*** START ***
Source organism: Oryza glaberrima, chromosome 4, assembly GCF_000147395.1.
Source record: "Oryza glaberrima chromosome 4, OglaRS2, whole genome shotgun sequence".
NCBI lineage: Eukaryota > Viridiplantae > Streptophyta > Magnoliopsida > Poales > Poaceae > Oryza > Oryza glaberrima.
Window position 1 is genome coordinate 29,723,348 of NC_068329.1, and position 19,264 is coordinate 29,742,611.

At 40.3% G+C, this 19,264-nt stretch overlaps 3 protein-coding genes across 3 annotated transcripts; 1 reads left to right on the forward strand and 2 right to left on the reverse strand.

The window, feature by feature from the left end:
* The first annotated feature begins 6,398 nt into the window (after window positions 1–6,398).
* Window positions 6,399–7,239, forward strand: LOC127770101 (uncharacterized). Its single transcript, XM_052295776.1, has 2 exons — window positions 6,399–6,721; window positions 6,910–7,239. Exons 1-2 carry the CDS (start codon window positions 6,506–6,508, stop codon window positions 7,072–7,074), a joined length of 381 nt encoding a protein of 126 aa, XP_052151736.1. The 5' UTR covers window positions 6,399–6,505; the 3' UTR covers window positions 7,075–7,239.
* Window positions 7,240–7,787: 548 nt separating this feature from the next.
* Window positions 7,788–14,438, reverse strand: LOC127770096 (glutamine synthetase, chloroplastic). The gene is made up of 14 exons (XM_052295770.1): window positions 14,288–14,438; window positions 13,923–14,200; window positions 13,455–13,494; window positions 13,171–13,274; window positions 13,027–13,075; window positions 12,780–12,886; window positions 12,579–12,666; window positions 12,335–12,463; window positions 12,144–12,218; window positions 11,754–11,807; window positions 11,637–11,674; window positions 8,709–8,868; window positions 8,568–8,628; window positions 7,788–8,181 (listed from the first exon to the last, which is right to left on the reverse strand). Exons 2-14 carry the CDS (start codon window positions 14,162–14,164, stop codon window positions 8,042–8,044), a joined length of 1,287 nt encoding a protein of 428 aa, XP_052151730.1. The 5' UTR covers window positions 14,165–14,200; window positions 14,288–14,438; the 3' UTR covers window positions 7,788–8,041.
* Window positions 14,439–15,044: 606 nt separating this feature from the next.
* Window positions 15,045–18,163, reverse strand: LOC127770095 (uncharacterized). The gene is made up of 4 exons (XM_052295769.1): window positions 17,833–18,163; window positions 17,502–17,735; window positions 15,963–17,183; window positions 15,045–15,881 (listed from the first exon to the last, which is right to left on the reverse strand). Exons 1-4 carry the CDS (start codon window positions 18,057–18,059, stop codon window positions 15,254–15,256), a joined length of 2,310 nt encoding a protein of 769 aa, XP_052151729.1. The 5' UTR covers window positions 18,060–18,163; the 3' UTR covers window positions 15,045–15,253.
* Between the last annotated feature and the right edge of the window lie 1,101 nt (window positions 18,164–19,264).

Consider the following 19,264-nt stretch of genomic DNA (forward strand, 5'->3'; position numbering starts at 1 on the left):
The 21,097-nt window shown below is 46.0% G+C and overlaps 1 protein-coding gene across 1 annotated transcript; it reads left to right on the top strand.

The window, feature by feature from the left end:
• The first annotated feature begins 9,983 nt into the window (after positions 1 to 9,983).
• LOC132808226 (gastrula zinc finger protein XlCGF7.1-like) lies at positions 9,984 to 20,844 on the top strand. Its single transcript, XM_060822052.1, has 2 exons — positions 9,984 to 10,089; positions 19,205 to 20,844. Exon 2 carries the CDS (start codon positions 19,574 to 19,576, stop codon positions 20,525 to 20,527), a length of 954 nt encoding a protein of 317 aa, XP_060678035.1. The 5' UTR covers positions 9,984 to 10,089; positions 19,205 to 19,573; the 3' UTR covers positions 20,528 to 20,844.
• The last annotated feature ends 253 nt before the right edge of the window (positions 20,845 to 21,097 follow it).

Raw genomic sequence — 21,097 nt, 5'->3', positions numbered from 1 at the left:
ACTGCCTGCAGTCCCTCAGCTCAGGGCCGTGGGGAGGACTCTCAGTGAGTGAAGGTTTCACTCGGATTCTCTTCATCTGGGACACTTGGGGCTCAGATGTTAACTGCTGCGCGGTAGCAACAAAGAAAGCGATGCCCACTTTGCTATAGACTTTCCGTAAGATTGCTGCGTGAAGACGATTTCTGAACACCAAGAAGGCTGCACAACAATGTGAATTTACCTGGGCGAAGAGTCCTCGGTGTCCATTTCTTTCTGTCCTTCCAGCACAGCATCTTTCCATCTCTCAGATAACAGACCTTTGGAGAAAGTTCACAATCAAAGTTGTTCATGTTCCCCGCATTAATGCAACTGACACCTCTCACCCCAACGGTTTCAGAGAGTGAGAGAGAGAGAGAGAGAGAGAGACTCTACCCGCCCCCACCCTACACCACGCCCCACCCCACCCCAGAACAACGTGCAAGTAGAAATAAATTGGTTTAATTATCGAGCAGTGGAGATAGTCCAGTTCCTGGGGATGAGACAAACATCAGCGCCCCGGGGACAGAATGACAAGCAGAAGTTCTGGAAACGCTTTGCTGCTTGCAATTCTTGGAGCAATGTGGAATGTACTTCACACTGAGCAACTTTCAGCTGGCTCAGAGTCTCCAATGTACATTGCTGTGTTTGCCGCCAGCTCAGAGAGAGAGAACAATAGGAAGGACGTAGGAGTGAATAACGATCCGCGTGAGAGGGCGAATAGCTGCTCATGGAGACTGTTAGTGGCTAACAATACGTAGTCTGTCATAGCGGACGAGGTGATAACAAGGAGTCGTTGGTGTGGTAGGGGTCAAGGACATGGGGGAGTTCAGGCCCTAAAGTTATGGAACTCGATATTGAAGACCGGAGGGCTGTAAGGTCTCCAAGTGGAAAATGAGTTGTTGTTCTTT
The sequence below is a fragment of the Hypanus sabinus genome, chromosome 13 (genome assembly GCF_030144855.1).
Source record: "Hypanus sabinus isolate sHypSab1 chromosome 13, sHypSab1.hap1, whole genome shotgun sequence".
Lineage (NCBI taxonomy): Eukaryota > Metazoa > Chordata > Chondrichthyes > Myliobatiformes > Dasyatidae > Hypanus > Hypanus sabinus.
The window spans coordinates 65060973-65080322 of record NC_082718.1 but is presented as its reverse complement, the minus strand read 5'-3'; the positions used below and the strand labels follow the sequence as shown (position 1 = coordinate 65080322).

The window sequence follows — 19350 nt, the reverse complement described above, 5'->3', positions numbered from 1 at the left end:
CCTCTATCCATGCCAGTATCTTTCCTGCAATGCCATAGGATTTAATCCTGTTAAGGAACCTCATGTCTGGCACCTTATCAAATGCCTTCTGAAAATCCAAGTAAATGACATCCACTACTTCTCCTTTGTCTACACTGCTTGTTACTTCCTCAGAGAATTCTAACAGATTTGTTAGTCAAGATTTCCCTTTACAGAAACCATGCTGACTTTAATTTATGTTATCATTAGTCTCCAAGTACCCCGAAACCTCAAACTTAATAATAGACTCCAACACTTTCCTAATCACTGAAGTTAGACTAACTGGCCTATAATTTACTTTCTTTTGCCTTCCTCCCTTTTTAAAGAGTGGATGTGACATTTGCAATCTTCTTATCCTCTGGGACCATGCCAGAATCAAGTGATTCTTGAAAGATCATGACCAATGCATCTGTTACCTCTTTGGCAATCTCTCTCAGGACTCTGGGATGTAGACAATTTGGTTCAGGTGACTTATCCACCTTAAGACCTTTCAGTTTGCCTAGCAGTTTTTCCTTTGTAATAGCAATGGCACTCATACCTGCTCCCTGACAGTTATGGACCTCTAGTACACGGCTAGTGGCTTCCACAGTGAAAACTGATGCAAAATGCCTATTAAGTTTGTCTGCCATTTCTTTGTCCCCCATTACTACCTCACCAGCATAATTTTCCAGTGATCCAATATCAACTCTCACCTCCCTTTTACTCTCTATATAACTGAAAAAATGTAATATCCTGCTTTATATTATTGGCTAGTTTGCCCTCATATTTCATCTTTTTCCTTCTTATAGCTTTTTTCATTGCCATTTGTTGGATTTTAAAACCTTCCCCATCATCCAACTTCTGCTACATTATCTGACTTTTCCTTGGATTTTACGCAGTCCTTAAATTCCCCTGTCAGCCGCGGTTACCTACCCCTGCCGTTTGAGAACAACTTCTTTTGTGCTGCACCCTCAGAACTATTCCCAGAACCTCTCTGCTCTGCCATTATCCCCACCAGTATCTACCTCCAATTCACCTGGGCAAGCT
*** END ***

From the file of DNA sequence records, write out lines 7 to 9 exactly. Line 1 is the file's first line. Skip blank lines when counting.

* The first annotated feature begins 6,398 nt into the window (after window positions 1–6,398).
* Window positions 6,399–7,239, forward strand: LOC127770101 (uncharacterized). Its single transcript, XM_052295776.1, has 2 exons — window positions 6,399–6,721; window positions 6,910–7,239. Exons 1-2 carry the CDS (start codon window positions 6,506–6,508, stop codon window positions 7,072–7,074), a joined length of 381 nt encoding a protein of 126 aa, XP_052151736.1. The 5' UTR covers window positions 6,399–6,505; the 3' UTR covers window positions 7,075–7,239.
* Window positions 7,240–7,787: 548 nt separating this feature from the next.